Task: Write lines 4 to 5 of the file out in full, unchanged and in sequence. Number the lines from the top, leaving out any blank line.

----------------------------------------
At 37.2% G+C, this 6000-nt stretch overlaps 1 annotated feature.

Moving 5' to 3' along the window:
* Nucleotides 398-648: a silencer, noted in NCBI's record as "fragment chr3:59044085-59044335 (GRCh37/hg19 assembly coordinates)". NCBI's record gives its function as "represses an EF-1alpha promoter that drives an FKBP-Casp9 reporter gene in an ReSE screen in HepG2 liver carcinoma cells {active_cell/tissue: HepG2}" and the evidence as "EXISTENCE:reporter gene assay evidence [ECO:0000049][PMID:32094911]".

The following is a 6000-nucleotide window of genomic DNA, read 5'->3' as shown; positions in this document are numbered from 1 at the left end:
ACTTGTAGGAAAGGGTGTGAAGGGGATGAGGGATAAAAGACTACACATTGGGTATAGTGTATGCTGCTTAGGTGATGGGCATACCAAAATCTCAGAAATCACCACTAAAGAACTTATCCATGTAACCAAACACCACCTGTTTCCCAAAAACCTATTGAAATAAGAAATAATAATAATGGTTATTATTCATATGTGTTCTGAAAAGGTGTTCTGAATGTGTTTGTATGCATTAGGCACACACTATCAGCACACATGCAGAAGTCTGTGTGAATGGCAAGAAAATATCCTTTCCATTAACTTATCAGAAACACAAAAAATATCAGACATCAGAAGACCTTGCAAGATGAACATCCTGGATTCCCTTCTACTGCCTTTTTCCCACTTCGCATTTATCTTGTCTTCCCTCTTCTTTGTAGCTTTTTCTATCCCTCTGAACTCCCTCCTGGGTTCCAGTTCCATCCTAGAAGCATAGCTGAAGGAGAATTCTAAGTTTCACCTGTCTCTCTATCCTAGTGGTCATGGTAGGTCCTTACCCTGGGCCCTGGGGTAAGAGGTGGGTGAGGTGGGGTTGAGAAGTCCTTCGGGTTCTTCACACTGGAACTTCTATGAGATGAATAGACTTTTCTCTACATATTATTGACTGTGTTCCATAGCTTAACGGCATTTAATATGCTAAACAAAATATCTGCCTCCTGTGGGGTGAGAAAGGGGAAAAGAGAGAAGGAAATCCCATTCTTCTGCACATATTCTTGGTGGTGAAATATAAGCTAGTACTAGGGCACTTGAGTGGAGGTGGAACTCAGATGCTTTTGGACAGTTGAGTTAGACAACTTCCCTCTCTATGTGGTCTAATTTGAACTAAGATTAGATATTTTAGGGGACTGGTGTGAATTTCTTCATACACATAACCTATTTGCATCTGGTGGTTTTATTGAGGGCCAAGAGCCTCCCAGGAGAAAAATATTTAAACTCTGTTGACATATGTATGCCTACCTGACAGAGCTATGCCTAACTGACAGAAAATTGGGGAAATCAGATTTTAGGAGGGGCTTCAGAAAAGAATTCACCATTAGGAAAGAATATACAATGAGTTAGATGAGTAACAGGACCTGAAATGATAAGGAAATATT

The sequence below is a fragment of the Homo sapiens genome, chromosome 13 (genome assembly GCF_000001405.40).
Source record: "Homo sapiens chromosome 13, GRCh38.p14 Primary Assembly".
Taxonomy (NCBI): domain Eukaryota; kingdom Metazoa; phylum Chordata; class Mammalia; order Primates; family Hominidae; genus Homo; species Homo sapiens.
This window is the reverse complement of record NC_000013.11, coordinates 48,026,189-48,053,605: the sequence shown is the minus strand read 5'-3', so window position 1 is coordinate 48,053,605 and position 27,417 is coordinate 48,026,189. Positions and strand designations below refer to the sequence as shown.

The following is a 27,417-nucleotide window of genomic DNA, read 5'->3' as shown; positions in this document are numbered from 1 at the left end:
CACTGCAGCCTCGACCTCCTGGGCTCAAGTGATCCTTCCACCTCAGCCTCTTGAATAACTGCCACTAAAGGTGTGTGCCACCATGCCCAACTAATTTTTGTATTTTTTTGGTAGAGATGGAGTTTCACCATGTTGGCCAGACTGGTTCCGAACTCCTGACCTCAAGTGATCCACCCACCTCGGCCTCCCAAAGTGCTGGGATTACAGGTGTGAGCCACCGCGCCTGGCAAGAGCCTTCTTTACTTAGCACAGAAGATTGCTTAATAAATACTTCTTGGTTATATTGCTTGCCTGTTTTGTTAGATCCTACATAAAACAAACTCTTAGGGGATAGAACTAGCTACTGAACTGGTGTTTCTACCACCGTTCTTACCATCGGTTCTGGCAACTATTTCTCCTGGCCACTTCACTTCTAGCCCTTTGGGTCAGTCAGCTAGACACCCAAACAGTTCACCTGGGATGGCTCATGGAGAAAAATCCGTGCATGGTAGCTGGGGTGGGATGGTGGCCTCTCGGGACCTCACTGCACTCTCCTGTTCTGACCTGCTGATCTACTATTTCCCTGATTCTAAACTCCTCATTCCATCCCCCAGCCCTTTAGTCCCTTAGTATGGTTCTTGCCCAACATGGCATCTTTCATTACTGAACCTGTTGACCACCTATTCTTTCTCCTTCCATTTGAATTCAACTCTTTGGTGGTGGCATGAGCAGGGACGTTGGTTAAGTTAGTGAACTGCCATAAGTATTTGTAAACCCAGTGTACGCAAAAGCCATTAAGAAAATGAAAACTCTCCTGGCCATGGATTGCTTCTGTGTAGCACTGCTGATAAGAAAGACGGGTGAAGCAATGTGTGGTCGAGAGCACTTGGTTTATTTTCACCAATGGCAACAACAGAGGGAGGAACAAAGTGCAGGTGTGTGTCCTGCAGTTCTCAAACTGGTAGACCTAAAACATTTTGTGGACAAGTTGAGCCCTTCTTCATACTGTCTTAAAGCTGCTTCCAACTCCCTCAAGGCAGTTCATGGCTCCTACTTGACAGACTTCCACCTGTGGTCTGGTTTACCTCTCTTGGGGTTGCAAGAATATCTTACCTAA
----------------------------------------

The following is a 6000-nucleotide window of genomic DNA, read 5'->3' as shown; positions in this document are numbered from 1 at the left end:
ACTTGTAGGAAAGGGTGTGAAGGGGATGAGGGATAAAAGACTACACATTGGGTATAGTGTATGCTGCTTAGGTGATGGGCATACCAAAATCTCAGAAATCACCACTAAAGAACTTATCCATGTAACCAAACACCACCTGTTTCCCAAAAACCTATTGAAATAAGAAATAATAATAATGGTTATTATTCATATGTGTTCTGAAAAGGTGTTCTGAATGTGTTTGTATGCATTAGGCACACACTATCAGCACACATGCAGAAGTCTGTGTGAATGGCAAGAAAATATCCTTTCCATTAACTTATCAGAAACACAAAAAATATCAGACATCAGAAGACCTTGCAAGATGAACATCCTGGATTCCCTTCTACTGCCTTTTTCCCACTTCGCATTTATCTTGTCTTCCCTCTTCTTTGTAGCTTTTTCTATCCCTCTGAACTCCCTCCTGGGTTCCAGTTCCATCCTAGAAGCATAGCTGAAGGAGAATTCTAAGTTTCACCTGTCTCTCTATCCTAGTGGTCATGGTAGGTCCTTACCCTGGGCCCTGGGGTAAGAGGTGGGTGAGGTGGGGTTGAGAAGTCCTTCGGGTTCTTCACACTGGAACTTCTATGAGATGAATAGACTTTTCTCTACATATTATTGACTGTGTTCCATAGCTTAACGGCATTTAATATGCTAAACAAAATATCTGCCTCCTGTGGGGTGAGAAAGGGGAAAAGAGAGAAGGAAATCCCATTCTTCTGCACATATTCTTGGTGGTGAAATATAAGCTAGTACTAGGGCACTTGAGTGGAGGTGGAACTCAGATGCTTTTGGACAGTTGAGTTAGACAACTTCCCTCTCTATGTGGTCTAATTTGAACTAAGATTAGATATTTTAGGGGACTGGTGTGAATTTCTTCATACACATAACCTATTTGCATCTGGTGGTTTTATTGAGGGCCAAGAGCCTCCCAGGAGAAAAATATTTAAACTCTGTTGACATATGTATGCCTACCTGACAGAGCTATGCCTAACTGACAGAAAATTGGGGAAATCAGATTTTAGGAGGGGCTTCAGAAAAGAATTCACCATTAGGAAAGAATATACAATGAGTTAGATGAGTAACAGGACCTGAAATGATAAGGAAATATT